By Tony E. Windsor

Volunteers from a cross-section of the town of Laurel are continuing efforts to build a coalition that takes a proactive approach to averting cultural divisions within the community.

William McGowan, Ed.D, who is a community development specialist with the Institute for Public Administration at the University of Delaware, and an independent consultant, has taken point on the project known as “One Laurel.”

McGowan said the foundational purpose of the One Laurel movement is to allow the people who represent the community to have active involvement in determining “who we are as a community.” The goal, he said, is not to accomplish “big things,” but more a series of small things that will contribute to a positive change in the community. This is about working together on small, doable projects that focus on our community. In doing so we learn about each other and build relationships and trust, critical pieces of vital communities. These things together can promote big change for the better in Laurel.

The “One Laurel” mission statement addresses awareness on several community fronts and describes an ambitious agenda. According to information published by the group, “Our mission is to grow equality and racial awareness in the town of Laurel through: cultural awareness, community revitalization and the creation of opportunities for economic empowerment. Additionally, our focus is to construct new relationships, by, promoting equality and diversity. We hope to end racism and galvanize the residents of town of Laurel into action.”

Recently members of the “One Laurel” steering committee attended a regional virtual workshop sponsored by the Harwood Institute for Public Innovation. The workshop is one of five held nationwide and led by Rich Harwood, President and Founder of The Harwood Institute and author of the book, “Stepping Forward.”

The book and workshop address how communities can work together across racial and cultural divides to promote positive change. “The global pandemic and the injustices of systemic racism are forcing many to ask how we can make the change we’re seeing in communities permanent, not just a fleeting response to the current moment,” according to the Harwood. The author feels that the inability to see cohesiveness within a diverse community creates frustration for many.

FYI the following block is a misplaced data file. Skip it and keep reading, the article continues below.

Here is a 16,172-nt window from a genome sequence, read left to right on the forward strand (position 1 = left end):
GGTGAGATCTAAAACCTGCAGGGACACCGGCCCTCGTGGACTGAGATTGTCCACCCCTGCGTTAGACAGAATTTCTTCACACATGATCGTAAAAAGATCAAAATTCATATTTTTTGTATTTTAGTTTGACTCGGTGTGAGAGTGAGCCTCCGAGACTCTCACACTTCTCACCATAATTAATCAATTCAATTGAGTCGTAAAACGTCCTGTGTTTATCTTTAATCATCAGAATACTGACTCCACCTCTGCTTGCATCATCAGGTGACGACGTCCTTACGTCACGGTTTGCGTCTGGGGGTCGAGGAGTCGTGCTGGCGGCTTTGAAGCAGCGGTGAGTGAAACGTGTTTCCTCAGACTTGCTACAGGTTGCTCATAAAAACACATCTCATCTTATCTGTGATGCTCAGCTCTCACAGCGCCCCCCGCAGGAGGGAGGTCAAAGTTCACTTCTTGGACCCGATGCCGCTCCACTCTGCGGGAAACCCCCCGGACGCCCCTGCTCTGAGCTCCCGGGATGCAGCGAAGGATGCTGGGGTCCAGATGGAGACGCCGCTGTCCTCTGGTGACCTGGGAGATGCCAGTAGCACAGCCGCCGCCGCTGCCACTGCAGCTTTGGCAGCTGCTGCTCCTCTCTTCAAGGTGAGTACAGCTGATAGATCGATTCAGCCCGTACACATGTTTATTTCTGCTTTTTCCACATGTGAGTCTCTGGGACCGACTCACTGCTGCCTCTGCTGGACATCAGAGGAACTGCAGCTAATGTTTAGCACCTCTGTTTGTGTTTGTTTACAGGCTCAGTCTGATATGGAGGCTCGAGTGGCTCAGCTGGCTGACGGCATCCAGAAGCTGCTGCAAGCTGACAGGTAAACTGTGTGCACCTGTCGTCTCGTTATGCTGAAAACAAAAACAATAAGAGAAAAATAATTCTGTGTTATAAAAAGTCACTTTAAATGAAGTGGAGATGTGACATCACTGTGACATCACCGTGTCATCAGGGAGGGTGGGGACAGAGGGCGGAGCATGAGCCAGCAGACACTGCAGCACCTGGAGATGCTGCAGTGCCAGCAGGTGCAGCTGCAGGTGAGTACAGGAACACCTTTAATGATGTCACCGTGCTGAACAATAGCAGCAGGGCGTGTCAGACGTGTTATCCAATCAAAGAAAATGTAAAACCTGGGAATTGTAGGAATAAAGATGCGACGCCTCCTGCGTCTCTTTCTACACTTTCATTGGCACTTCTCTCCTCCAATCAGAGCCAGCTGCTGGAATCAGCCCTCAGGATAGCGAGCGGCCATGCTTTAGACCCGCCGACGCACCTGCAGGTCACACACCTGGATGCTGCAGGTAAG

“Many of us are frustrated by the divisive nature of our public discourse, mistrust and broken promises,” he said. “We lack hope that we can bridge our divides, come together and get things done. We do not have to accept the divisions, gridlock and negativity happening in our country. We need to channel our frustrations, energies, and aspirations to get on a more hopeful path.”

McGowan said the workshop allowed the “One Laurel” representatives to share the project with other communities and the outcome was positive. “I think all of us came away with the idea that we may have something going on here. The only way communities really move forward is through themselves,” he said.

Laurel Town Manager Jamie Smith, who also attended the workshop, said the feedback from other communities about the “One Laurel” project was very beneficial. “We had the opportunity to share our project with people from other communities and they were very impressed,” she said. “Most everyone there said that Laurel is ahead of other communities in the country when it comes to proactively addressing the issues that are creating division. It is uplifting to see other communities who are interested in doing what we are doing. We are fortunate to have such a diverse group of citizens who are coming together to help Laurel work together to be the best we can be. They are volunteering and working hard and we know good things are coming for our town.”

Smith said about 40 people joined in to take an active role in carrying out the goals of “One Laurel.” This includes groups working together to host small community events that can be brought into fruition quickly.

McGowan said the small events are by design. “The idea is to develop four small, doable projects that can build relationships and trust, and begin to develop a foundation for further work,” he said. “We are starting small. Big initiatives that attempt to solve everything at once usually crash and burn and we do not need that.” 

McGowan said the “One Laurel” Steering Committee meets twice a month to compare notes and learn from each other.

During the Monday, Sept. 21 meeting of Laurel Mayor and Council, Town Manager Smith, who is a member of the One Laurel steering committee, said events are being scheduled including one being coordinated by Council President Chris Calio, involving one at the Paul Laurence Dunbar Community Center on Oct. 10, beginning at 1 p.m. The event will feature a cookout with the community invited to participate. Calio said the group welcomes any food donations that can be prepared for the event. Anyone interested in helping can contact Alexis Oliphant at Laurel Town Hall.

An “Open Mic Night” was recently held at Roger C. Fisher Park to support the One Laurel initiative. The event attracted local singers, rappers, poetry artists and other entertainers. RogJenea Fisher, daughter of Councilwoman Robin Fisher-Cornish who is also a steering committee member, sponsored this event. On Saturday, Oct 10, beginning at 1 p.m., at the Paul Laurence Dunbar Community Center, a community barbecue will be featured. Food will be made available via drive through. Other One Laurel events will be scheduled in the coming weeks.